"We found a gap between what scientists were saying and the general public, who wasn't even alarmed at all," Abrams says. "How do you get people aware?"
Abrams teamed with Jasculca/Terman and Associates (JT) to launch a campaign that used local artwork of globes to focus on and provide simple, everyday solutions to the community and a message that they could connect to.
"We wanted the campaign to be focused on solutions, a positive message," Abrams says. "It's usually... in negative terms and people are overwhelmed. If we put something on the sidewalk, then you have to stop and confront this issue. The symbolism here is that the solutions are right in front of you."
JT stepped in with the idea to include the community in the project. The PR team involved media outlets and local artists, as well as nonprofit organizations and corporations to sponsor.
Abrams and JT planned a June 1 kick-off event at Lake Chicago. "We knew if there was a lot of excitement, then people would put it on their summer to-do list," says Holly Bartecki, SVP of creative and strategic development at JT.
To generate buzz around the project, JT did sneak previews and photo ops of development as artists worked on the globes. The company additionally planned a celebrity-designed mini-globes exhibit, a silent auction, and a business roundtable.
A Web site was also established, where citizens could pledge how they would help global warming.
The company used a press conference for the kick-off, where it unveiled eight of the 125 globes, as a way to gain exposure. It also invited local schools, corporations, and nonprofits to the event. But the team wanted a way to get the schools more involved.
"We [created] two pieces that targeted kids - lesson plans so teachers had some tools to teach the children," Bartecki explains. "Also, [we had] a kid's contest, [designing] mini- globes [for the] children's museum in Chicago. It was a nonprofit event, and money raised went to environmental education."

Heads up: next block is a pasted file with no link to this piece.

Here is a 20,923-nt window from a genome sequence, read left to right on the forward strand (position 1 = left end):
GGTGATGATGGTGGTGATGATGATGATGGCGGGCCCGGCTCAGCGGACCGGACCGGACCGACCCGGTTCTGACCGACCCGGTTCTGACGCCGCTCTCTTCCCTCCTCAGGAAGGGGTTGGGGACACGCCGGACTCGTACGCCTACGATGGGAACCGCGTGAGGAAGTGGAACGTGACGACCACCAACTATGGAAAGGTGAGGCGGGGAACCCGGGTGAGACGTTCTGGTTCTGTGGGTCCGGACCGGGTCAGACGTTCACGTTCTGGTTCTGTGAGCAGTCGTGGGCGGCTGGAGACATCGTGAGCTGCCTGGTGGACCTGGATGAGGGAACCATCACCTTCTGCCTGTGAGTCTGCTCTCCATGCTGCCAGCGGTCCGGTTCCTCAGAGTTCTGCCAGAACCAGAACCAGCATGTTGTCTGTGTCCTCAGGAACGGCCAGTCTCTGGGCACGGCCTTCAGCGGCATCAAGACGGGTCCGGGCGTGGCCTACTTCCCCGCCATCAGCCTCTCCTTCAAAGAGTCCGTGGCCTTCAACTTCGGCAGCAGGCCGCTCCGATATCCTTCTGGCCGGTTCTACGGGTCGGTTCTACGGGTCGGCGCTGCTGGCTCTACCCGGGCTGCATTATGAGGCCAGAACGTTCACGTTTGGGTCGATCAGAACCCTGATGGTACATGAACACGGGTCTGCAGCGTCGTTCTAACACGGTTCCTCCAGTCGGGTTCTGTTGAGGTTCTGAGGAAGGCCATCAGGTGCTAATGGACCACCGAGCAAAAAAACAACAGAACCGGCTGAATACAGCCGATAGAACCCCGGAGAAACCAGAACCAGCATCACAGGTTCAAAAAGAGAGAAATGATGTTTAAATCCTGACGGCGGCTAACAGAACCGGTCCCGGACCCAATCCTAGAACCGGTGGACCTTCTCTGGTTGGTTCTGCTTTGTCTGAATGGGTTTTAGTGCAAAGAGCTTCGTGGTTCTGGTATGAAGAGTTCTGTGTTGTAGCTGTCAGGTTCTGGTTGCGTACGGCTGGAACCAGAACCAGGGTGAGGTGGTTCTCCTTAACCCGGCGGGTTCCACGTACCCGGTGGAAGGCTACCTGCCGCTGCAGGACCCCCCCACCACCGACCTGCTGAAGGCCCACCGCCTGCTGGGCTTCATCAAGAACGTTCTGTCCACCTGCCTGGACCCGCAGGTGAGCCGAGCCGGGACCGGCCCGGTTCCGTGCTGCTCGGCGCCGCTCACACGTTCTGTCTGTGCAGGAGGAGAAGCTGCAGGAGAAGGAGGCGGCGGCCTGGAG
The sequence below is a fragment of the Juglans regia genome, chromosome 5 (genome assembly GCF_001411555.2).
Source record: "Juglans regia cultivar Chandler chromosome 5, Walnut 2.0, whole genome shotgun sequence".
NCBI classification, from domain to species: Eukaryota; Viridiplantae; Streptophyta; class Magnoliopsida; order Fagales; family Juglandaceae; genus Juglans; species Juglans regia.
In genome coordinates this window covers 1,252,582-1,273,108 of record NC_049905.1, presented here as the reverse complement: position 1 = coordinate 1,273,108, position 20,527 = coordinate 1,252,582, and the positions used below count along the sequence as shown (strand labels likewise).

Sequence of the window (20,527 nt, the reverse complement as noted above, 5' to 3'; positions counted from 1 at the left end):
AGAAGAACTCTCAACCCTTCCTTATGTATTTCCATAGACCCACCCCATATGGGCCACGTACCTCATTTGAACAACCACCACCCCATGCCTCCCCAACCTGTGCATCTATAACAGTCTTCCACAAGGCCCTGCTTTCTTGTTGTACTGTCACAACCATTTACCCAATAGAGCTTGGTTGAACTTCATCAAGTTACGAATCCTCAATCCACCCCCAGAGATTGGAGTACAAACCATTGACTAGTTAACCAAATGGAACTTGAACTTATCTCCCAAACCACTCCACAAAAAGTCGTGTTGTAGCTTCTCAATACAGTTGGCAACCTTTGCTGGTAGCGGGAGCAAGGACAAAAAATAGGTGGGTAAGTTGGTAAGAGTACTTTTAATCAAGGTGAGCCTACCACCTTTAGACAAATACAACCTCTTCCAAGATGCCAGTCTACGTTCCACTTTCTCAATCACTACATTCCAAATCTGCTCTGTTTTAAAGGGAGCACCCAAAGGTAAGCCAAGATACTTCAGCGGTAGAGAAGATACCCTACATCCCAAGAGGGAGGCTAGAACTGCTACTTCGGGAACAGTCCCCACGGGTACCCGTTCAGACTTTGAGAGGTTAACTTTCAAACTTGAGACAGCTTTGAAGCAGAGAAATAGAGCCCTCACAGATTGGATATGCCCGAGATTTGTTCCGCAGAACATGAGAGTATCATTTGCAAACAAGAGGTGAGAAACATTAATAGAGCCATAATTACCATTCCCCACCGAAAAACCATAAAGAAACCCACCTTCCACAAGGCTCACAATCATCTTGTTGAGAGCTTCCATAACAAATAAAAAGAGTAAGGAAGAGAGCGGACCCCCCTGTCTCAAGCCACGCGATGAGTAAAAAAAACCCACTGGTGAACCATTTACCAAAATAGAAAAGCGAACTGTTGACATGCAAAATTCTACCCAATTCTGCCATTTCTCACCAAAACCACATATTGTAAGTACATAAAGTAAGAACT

The campaign raised $2.5 million from sponsor contributions, and $2.5 million from in-kind donations to help continue the campaign and spread awareness.
The silent auction raised $500,000, which will fund environmental education programs at Chicago public schools.
Coverage of the event included more than 400 print, broadcast, and online media outlets, including all Chicago print and broadcast outlets and more than 80 regional outlets in the US and Canada. In addition, it was featured on National Public Radio's All Things Considered, and was nominated for a 2007 Chicago Innovation Award as one of the "250 most innovative projects of the year."
Its Web site garnered more than 5,000 online pledges. Corporate sponsors also pledged to expand efforts to reduce environmental impact.
"I think [JT] hit a homerun, out of the park," Abrams adds.
The effort continues to grow, with Cool Globes campaigns in Washington, DC in May, San Francisco in October, and London in 2009.
"We think being in DC is really smart and savvy because this is where all the policy decisions are made," Bartecki adds. "We think that just the presence will generate excitement."
PR team: Cool Globes, Jasculca/Terman and Associates (both Chicago)
Campaign: Cool Globes: Hot Ideas for a Cooler Planet
Duration: June 1 - ongoing
This campaign is able to take a subject that is talked about so often and make it into something fresh and inspiring.
The PR team knew the subject had to be handled carefully, and was able to come up with accessible takes to global warming. Instead of showing harsh photos or overwhelming statistics, JT and Cool Globes gave the community simple solutions that each could use to help.
By using these subtle tactics, the two teams were able to create a campaign that has enough steam to continue throughout this year and into the next.
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